Is there a track from the album you would select as personal favourites?

Will: Too hard to call!

Holly: Easy has a special place in my heart. It’s been a trouble-causer for some time, so it feels good to have finally it there, have it finished!

What sort of music are you compelled by? Did you both grow up around the same sort of music?

We both have varying tastes but they evolve around the transatlantic sounds of the '60s and '70s. Some favourites of Will’s include Bob Dylan, Roy Harper and Nick Cave; whereas Holly could bore you to death talking about Bert Jansch, Pentangle and obscure Psych-Folk.

Is it true a 1979 campervan holds a very special place in your lives?!

Yes! We have lived in and toured in our beautiful 1979 Sherpa campervan. She often needs a good bit of T.L.C. to keep her on the road but that's the way with old machines. We’ve just had a new radiator made but now the fuel gauge has stopped working!

Have you got a favourite memory from your time in music so far – the one that sticks in the mind?

That’s a tough one. SoL festival springs to mind; a strange festival ran by Deadheads in Kent. We got to play with some of our musical heroes as well as hearing stories of Woodstock, Monterey and what it’s like hanging out with Joni Mitchell and Mama Cass. We like being on the road, though - especially in the sunshine, meeting people from all different walks of life.

Which one album means the most to each of you would you say (and why)?

Holly: There can’t possibly be one album. There are too many I’m thankful for! Harvest by Neil Young is probably the first music I listened to as a kid and thought it was magic.

Will: Agree with Holly – “There can’t possibly be one album”. But, to carry on the same idea, Folkjokeopus by Roy Harper was an album I had on-repeat for weeks when I was a youngster.

If you could support any musician alive today, and choose your own rider, what would that entail?

Neil Young & Crazy Horse. The rider would have to include being able to play on stage to maybe Down by the River, Cowgirl in the Sand or one of those good jams!

What advice would you give to new artists coming through?

Always stay true to the love and passion that led you to first practice an instrument.

Do you have tour dates coming up? Where can we catch you play?

Bournemouth, Cellar Bar - 12/04

Hyde Tavern, Winchester - 13/04

Square and Compass, Worth Matravers - 19/04

Cafe INDIE, Scunthorpe - 24/04

Sheffield, Hallamshire House - 27/04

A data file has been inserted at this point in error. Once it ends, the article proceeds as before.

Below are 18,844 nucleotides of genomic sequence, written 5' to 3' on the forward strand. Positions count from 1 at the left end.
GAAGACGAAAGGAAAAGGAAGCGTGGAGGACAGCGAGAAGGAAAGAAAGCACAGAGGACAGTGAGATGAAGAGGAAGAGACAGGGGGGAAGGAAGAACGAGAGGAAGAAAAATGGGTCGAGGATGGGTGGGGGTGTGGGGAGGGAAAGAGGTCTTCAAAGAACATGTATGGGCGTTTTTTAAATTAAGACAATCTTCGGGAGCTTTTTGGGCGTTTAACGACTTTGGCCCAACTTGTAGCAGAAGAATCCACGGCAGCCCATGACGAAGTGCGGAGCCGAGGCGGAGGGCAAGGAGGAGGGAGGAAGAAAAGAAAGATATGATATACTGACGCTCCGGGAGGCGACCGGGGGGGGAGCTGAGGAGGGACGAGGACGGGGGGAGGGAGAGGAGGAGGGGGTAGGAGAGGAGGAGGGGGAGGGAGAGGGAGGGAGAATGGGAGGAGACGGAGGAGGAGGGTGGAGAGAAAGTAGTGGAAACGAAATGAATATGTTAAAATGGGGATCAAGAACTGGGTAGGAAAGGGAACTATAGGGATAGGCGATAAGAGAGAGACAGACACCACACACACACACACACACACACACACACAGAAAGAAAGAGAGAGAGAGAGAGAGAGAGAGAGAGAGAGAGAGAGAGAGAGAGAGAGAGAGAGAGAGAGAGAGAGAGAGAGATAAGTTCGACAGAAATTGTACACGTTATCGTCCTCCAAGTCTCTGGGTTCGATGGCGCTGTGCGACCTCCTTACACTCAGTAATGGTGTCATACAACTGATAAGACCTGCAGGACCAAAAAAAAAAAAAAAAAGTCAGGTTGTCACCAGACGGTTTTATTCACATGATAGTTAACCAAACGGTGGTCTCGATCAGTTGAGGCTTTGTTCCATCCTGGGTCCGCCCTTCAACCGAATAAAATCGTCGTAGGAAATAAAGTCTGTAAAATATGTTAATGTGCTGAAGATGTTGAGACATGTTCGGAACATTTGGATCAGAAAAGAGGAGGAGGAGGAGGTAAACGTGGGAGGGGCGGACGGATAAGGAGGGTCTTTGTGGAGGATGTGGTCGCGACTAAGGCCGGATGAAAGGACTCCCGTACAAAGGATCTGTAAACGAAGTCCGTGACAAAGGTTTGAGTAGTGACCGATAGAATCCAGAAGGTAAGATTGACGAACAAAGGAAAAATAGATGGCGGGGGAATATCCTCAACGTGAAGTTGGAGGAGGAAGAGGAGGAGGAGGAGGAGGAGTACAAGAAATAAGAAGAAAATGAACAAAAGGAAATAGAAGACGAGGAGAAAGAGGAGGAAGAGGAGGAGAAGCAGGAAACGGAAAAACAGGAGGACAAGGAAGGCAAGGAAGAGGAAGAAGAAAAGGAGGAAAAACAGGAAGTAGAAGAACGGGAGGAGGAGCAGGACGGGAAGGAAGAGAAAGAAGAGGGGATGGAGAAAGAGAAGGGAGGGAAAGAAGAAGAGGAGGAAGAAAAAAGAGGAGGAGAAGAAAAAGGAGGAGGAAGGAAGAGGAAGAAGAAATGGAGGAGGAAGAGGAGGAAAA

The Basement, York - 28/04

Evron Center, Filey Folk Festival, Filey - 05/05

Tom Thumb Theatre, Margate - 11/05

The Lamb, Surbiton - 12/05

The New Adelphi Club, Hull - 17/05

Vestry Hall, Cranbrook - 18/06

Green Note, London - 19/06

If we came to one of your live shows, what might we expect?

An intimate evening of Alternative-Folk. Melodies, harmonies; happy and sad and a little story-telling.

 IN THIS PHOTO: This Is the Kit

Are there any new artists you recommend we check out?

Karl Culley, This Is the Kit and Copper Viper.


 IN THIS PHOTO: Cooper Viper/PHOTO CREDIT: Anna Orhanen Photography

Do you get much time to chill away from music? How do you unwind?

Music is all-encompassing, but only because we enjoy it!

Finally, and for being good sports; you can each choose a song and I’ll play it here (not any of your music - I will do that).

Holly: I’ve been enjoying Easy Ride by Relatively Clean Rivers recently!

Will: Friend of the Devil - Jerry Garcia (live at Oregon State Penitentiary). Love it.


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THE superb Malory has been talking with me...

about her new album, Cornucopia, and whether there are a lot of personal stories defining the music; if she has a personal favourite from the record and whether there might be some tour dates coming later in the year.

Malory reveals a few rising artists to watch; what sort of music she grew up around and how important London is as a city regarding inspiration and drive – she picks a pretty good song to end the interview with.


Hi, Malory. How are you? How has your week been?

Great, actually! The album launch was a massive success and I’ve been so excited to hear all the positive response to the record. I’m actually visiting Australia for a bit right now…